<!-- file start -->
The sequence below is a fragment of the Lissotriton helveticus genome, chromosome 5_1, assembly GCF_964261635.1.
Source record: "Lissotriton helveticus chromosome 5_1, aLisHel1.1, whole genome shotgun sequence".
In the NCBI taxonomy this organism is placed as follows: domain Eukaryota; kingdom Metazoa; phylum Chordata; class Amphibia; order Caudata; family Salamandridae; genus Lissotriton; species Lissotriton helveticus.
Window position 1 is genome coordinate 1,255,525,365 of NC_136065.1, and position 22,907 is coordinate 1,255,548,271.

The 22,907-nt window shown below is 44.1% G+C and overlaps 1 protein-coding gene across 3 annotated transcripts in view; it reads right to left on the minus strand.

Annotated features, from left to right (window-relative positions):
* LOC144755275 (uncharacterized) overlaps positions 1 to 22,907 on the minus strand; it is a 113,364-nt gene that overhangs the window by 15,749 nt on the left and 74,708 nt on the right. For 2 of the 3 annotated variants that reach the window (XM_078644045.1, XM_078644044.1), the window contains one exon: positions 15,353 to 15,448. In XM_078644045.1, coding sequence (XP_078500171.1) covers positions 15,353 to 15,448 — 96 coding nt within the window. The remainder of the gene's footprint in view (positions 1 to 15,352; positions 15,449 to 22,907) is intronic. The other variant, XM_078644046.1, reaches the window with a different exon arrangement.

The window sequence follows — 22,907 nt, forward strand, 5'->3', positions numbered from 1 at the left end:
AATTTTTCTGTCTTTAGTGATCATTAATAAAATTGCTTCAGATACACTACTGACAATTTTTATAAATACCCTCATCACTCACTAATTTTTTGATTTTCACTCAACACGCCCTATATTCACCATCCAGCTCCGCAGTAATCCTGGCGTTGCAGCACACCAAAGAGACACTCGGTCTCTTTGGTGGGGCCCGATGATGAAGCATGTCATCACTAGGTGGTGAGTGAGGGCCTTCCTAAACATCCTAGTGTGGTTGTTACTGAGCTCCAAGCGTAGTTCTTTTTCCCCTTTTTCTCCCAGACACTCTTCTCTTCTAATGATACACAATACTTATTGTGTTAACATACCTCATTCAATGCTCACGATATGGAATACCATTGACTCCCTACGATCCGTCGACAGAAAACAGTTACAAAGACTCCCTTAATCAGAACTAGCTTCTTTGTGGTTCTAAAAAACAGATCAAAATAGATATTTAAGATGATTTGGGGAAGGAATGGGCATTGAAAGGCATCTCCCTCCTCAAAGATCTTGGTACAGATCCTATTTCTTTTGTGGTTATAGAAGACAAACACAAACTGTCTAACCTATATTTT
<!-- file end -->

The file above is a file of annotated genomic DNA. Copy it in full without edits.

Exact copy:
The sequence below is a fragment of the Lissotriton helveticus genome, chromosome 5_1, assembly GCF_964261635.1.
Source record: "Lissotriton helveticus chromosome 5_1, aLisHel1.1, whole genome shotgun sequence".
In the NCBI taxonomy this organism is placed as follows: domain Eukaryota; kingdom Metazoa; phylum Chordata; class Amphibia; order Caudata; family Salamandridae; genus Lissotriton; species Lissotriton helveticus.
Window position 1 is genome coordinate 1,255,525,365 of NC_136065.1, and position 22,907 is coordinate 1,255,548,271.

The 22,907-nt window shown below is 44.1% G+C and overlaps 1 protein-coding gene across 3 annotated transcripts in view; it reads right to left on the minus strand.

Annotated features, from left to right (window-relative positions):
* LOC144755275 (uncharacterized) overlaps positions 1 to 22,907 on the minus strand; it is a 113,364-nt gene that overhangs the window by 15,749 nt on the left and 74,708 nt on the right. For 2 of the 3 annotated variants that reach the window (XM_078644045.1, XM_078644044.1), the window contains one exon: positions 15,353 to 15,448. In XM_078644045.1, coding sequence (XP_078500171.1) covers positions 15,353 to 15,448 — 96 coding nt within the window. The remainder of the gene's footprint in view (positions 1 to 15,352; positions 15,449 to 22,907) is intronic. The other variant, XM_078644046.1, reaches the window with a different exon arrangement.

The window sequence follows — 22,907 nt, forward strand, 5'->3', positions numbered from 1 at the left end:
AATTTTTCTGTCTTTAGTGATCATTAATAAAATTGCTTCAGATACACTACTGACAATTTTTATAAATACCCTCATCACTCACTAATTTTTTGATTTTCACTCAACACGCCCTATATTCACCATCCAGCTCCGCAGTAATCCTGGCGTTGCAGCACACCAAAGAGACACTCGGTCTCTTTGGTGGGGCCCGATGATGAAGCATGTCATCACTAGGTGGTGAGTGAGGGCCTTCCTAAACATCCTAGTGTGGTTGTTACTGAGCTCCAAGCGTAGTTCTTTTTCCCCTTTTTCTCCCAGACACTCTTCTCTTCTAATGATACACAATACTTATTGTGTTAACATACCTCATTCAATGCTCACGATATGGAATACCATTGACTCCCTACGATCCGTCGACAGAAAACAGTTACAAAGACTCCCTTAATCAGAACTAGCTTCTTTGTGGTTCTAAAAAACAGATCAAAATAGATATTTAAGATGATTTGGGGAAGGAATGGGCATTGAAAGGCATCTCCCTCCTCAAAGATCTTGGTACAGATCCTATTTCTTTTGTGGTTATAGAAGACAAACACAAACTGTCTAACCTATATTTT